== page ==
I went to college in Boston, Massachusetts so I am familiar with New England clam chowder. When I went out for dinner, which wasn’t often, I always ordered it. In fact, I looked forward to clam chowder. No doubt about it, this buttery, creamy, stick-to-your ribs soup is delicious, especially on a winter night.
My love of New England chowder did not change my love of Manhattan chowder. I am originally from Long Island, New York, and our family used to go to Jones Beach, on the South shore of the island, to swim. We stayed for the evening water show and clam chowder. An elementary school student at the time, I loved the chowder and the little packets of round crackers that came with it.
Sometimes my mother made Manhattan clam chowder from scratch and it was delicious. Dad opened the clam shells and removed the meat with a small, stubby knife. I remember being a bit scared as I watched him. But chef and writer James Beard hated Manhattan chowder, according to http://www.whatscookingamerica.net. He described it as vegetable soup with clams dumped in it. With all due respect to James Beard, I love Manhattan chowder because of the vegetables and clams.
The http://www.whatscookingamerica.net Wet site says some food historians think Manhattan chowder was also known as Coney Island chowder and Fulton Market chowder, after the famous Fulton Fish market in New York City. Manhattan clam chowder was also called Connecticut chowder. I found many recipes for the tomato-based chowder in my cook books.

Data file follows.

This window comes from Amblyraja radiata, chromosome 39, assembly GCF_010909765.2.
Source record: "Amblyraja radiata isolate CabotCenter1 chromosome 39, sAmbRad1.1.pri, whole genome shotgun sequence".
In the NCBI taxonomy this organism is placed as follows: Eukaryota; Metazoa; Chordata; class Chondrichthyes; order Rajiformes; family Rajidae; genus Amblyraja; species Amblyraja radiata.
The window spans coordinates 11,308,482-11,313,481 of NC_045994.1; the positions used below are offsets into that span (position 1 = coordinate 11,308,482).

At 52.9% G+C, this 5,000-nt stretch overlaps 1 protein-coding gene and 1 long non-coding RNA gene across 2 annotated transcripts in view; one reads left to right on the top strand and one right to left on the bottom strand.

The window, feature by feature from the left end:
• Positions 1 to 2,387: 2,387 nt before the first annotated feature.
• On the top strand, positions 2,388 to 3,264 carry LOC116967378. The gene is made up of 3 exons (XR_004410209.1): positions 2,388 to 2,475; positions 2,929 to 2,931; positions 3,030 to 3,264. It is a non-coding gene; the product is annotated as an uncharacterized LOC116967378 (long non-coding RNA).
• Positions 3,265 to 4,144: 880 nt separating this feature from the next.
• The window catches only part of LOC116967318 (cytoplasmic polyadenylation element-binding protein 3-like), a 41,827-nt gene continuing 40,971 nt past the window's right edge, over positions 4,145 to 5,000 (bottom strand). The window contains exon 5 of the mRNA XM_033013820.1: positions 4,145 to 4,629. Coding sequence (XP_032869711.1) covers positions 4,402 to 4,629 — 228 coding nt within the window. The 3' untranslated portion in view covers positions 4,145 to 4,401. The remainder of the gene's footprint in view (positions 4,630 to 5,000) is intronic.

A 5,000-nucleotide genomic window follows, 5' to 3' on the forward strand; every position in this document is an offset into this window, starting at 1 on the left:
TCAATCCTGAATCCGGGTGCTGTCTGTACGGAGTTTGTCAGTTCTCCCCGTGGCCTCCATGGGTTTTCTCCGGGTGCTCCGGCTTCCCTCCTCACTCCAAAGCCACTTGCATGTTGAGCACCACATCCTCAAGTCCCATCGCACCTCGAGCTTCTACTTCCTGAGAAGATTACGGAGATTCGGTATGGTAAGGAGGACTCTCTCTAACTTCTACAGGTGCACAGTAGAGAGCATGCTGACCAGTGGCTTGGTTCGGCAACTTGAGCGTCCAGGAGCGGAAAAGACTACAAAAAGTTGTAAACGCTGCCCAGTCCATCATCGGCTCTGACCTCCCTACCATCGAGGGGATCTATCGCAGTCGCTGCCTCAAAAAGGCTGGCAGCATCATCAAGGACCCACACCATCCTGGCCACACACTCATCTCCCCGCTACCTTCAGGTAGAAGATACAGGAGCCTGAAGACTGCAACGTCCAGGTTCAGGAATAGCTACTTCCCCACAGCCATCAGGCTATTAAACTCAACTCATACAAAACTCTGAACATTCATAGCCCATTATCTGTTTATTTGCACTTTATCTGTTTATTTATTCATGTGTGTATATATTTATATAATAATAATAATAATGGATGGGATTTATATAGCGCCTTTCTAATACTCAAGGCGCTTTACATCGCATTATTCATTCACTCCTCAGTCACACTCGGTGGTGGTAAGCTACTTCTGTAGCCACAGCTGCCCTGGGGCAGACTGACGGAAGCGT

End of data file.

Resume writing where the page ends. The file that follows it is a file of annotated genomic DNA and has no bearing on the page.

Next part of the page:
A recipe in “The Healthy Cook,” published by “Prevention Magazine,” contains clam juice, reduced sodium canned tomatoes, garlic, and hot pepper sauce. The original “Joy of Cooking” book recipe contains bacon, canned tomatoes, ketchup, and butter. Other Manhattan chowder recipes have green pepper in them. I didn’t want green pepper, ketchup, hot sauce, or garlic in my chowder.
What did I want? I wanted lots of clam flavor and lots of vegetables. Read my recipe and you will see it has more vegetables than clams. There is hardly any fat because the bacon fat has been cooked off. Canned clams and juice contain salt so I have omitted it from the recipe. Stir up a batch of Manhattan clam chowder today and give it the praise it deserves!
2 14.5-ounce cans of whole, no salt tomatoes and juice
4 6.5-ounce cans chopped clams and juice
1 8-ounce bottle clam juice
2 1/2 cups water
1 cup chopped celery
1 cup chopped yellow onions
1 cup sweet baby carrots (from a package)
1 medium potato, peeled and cut into small pieces
1/2 cup chopped Italian parsley
3 tablespoons pre-cooked real bacon pieces
1 teaspoon thyme leaves
1/4 teaspoon seasoned pepper
Pour canned tomatoes into soup kettle. Cut tomatoes into bite-size pieces with kitchen shears. Chop the celery and onions and add to soup kettle. Add remaining ingredients, cover and simmer for one hour. Or simmer in a slow cooker, on low, for four hours. This Manhattan clam chowder tastes even better the next day. Makes 12 one-cup servings.
Copyright 2007 by Harriet Hodgson